Qt Quick Controls for Embedded

Qt Quick Controls are a set of styled UI controls to conveniently build user interfaces in QML. The first release of Qt Quick Controls was included in Qt 5.1 and targeted desktop platforms. Subsequent releases have also vastly improved the support for mobile platforms.

Qt Quick Controls are not only offered for convenience, but also act as an example to vendors wanting to create their own UI control sets. Unlike specialized control sets for a defined target platform, Qt Quick Controls have a broad scope from desktop to mobile and embedded. This has led to a flexible, but somewhat complex design.

When targeting embedded hardware with limited resources, we would like to offer better performance than what the current set of Qt Quick Controls provide. Over the past months, we have spent a great deal of time researching, profiling, and discussing alternative approaches. We would like our customers to enjoy the convenience of Qt Quick Controls everywhere without a significant performance impact.

We now have a promising prototype up and running, so we thought it would be a good time to share the status. We have posted a little sneak preview showing the new controls in action. Please notice that the visual appearance is not final.


The following sections highlight some of the ideas that together helped to achieve a remarkable performance boost.

QML vs. C++

In many cases, the internal state of a control can be more efficiently processed in C++. For example, handling input events in C++ makes a difference for controls that would otherwise need to create internal MouseAreas and attached Keys objects. By doing all the heavy-lifting in C++, the visual QML layer could be implemented using simple and efficient declarative bindings.

The following charts present creation times of various Qt Quick Controls compared to what we have now in the works.



As you can see, on a device like RPi, one still cannot create too many controls per frame when aiming for 60 FPS scrolling. We are clearly headed the right direction, though. :)


The new controls are spiced up with a customizable, light-weight and platform independent Qt style that performs well on devices with limited resources. The concept of styling is changing in a way that styles no longer provide components that are dynamically instantiated by controls, but controls themselves consist of delegates that can be replaced without dynamic instantiation. Style objects on the other hand have become simple sets of styling attributes. In order to brand an application, changing the color scheme is a matter of setting a few properties that are automatically inherited by the hierarchy of children.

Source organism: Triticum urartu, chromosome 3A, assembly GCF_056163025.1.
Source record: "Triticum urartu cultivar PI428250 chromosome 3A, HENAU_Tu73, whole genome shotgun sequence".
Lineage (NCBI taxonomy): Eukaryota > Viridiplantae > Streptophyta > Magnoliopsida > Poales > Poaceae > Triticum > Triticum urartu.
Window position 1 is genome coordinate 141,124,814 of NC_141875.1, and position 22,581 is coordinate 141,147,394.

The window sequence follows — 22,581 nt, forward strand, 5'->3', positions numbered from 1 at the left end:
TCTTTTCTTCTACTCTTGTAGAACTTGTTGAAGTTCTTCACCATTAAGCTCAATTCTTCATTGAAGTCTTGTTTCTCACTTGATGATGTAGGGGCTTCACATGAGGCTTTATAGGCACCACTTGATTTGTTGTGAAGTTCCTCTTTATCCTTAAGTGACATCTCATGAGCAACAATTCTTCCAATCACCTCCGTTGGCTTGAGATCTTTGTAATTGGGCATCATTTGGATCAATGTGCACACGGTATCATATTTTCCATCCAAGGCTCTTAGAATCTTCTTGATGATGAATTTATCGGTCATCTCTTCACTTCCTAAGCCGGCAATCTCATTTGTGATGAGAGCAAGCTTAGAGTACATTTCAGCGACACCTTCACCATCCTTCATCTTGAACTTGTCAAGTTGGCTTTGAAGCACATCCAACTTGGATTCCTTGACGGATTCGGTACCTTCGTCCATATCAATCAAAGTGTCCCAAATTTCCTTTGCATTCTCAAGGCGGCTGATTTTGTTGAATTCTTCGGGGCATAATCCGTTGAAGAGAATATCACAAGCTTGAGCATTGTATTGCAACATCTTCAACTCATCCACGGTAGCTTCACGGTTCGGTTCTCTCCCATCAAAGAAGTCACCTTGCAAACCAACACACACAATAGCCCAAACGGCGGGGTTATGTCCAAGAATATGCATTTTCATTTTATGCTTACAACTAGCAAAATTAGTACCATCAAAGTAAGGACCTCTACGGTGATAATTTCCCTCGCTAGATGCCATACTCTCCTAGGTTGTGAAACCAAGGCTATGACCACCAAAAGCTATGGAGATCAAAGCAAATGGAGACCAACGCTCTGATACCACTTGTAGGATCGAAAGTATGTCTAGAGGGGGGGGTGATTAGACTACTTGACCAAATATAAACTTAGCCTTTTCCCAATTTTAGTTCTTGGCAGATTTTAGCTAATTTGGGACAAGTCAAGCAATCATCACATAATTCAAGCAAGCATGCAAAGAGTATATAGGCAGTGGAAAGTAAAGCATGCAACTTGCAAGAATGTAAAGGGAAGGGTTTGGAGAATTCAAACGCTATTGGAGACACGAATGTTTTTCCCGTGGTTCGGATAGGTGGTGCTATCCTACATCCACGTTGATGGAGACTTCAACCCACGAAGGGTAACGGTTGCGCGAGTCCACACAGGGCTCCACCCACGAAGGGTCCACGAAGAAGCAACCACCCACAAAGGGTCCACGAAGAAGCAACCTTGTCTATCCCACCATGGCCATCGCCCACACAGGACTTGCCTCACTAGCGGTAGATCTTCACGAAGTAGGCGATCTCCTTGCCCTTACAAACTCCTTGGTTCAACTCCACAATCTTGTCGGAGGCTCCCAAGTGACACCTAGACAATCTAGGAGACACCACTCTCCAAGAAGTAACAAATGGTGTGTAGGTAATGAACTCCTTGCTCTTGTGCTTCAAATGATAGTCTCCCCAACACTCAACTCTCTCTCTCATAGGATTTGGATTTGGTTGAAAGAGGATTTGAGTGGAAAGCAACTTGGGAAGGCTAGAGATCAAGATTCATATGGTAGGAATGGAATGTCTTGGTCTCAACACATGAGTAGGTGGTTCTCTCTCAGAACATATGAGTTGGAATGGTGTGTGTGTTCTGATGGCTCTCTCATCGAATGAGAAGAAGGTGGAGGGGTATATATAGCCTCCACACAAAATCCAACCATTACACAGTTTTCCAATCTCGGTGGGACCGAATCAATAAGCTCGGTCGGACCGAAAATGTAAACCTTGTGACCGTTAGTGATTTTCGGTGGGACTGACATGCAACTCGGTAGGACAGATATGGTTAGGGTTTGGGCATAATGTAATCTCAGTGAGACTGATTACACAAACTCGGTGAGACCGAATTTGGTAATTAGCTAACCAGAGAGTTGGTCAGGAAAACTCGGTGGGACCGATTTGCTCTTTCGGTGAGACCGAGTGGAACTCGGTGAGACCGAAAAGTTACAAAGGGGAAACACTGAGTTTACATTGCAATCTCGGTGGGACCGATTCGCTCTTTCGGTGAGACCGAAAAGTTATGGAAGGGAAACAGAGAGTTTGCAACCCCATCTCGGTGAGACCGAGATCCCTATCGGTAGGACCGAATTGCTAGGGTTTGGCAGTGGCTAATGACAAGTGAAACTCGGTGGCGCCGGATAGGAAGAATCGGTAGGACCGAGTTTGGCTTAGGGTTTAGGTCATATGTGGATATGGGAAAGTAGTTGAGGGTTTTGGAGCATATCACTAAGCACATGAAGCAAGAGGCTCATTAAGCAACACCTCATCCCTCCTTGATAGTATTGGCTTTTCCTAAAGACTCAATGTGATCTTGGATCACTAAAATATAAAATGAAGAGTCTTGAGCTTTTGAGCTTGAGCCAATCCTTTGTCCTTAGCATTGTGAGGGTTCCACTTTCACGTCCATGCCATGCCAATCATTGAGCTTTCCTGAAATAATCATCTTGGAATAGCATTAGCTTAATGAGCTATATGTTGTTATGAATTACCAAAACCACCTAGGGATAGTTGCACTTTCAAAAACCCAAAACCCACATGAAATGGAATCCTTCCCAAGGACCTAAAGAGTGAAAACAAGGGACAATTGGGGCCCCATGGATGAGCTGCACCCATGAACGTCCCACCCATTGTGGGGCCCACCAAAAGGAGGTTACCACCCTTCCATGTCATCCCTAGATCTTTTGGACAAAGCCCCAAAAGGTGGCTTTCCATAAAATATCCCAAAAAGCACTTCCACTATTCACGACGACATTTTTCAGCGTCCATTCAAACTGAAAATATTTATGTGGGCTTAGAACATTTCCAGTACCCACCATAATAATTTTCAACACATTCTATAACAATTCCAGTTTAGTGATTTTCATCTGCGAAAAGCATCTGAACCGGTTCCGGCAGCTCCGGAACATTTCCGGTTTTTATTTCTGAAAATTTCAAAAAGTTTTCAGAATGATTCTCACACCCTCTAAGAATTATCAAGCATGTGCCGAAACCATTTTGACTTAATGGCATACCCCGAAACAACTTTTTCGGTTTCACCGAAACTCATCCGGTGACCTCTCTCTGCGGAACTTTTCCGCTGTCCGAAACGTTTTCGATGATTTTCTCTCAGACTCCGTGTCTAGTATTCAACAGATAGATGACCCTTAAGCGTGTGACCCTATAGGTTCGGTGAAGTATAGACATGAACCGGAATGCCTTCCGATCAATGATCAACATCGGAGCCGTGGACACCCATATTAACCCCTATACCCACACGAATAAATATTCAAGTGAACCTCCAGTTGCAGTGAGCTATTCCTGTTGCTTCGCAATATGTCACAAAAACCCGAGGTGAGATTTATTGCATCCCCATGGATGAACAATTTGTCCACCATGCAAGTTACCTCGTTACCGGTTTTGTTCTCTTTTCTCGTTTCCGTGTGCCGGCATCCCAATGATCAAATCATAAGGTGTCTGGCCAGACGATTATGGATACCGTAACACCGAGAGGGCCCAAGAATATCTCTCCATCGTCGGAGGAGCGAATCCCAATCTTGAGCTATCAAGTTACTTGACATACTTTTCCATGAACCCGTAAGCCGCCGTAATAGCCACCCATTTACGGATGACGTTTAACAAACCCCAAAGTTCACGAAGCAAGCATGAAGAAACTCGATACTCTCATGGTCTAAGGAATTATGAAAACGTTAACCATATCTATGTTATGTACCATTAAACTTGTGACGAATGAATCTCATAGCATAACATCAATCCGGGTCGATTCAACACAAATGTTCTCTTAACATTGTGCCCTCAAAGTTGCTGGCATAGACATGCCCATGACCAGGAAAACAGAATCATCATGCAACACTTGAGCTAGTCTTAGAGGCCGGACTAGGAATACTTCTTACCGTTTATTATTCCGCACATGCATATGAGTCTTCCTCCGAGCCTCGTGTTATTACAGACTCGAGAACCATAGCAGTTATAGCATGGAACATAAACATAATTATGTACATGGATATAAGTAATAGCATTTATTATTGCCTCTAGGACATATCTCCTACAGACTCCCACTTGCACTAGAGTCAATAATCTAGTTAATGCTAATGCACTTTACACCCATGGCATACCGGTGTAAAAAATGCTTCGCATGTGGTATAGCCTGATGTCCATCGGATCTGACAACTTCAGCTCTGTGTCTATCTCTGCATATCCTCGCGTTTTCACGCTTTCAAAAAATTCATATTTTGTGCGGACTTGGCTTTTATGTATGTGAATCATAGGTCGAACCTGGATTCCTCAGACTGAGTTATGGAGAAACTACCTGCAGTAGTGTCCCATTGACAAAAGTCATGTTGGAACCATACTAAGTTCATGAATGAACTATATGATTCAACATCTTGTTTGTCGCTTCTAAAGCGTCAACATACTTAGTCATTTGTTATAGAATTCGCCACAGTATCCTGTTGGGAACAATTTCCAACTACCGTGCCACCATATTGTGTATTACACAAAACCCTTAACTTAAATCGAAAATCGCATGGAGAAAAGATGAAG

Keep things simple

When it comes to more complex compound controls, it is sometimes better to provide the sub-controls as separate building blocks. As an example, we consider replacing the complex ScrollView control by simple ScrollBar/Indicator controls that can be attached to any Flickable:

ScrollView {
    horizontalScrollBarPolicy: Qt.ScrollBarAlwaysOff
    Flickable {

// vs.

Flickable { ... ScrollBar.vertical: ScrollBar { } }

Maybe not entirely fair to compare these two approaches, but here's the gain of the oversimplification in numbers:



Wrap up

We have been exploring a bit what it would take to bring Qt Quick Controls to the segment of devices with limited resources. Some ideas, leading to significant performance improvements, are presented above. The performance comparisons focus on creation time, which reflects directly to application startup time, loading time of application views, and scrolling speed of item views that create and destroy delegate instances while scrolling. Simplifying things and doing all the heavy-lifting in C++ reduces memory consumption as well. Currently a Button using the "Base" style consists of 17 Items (of which 4 are Loaders) and a total of 64 QObjects. The amount of Items of a Button is now down to 3, and the total amount of QObjects is 7 at the moment.

Please bear in mind that the new light-weight controls are still in early development. The numbers, visual appearance, and the whole concept are still subject to change.

EDIT: The source code is available at http://code.qt.io/cgit/qt-labs/qtquickcontrols2.git.

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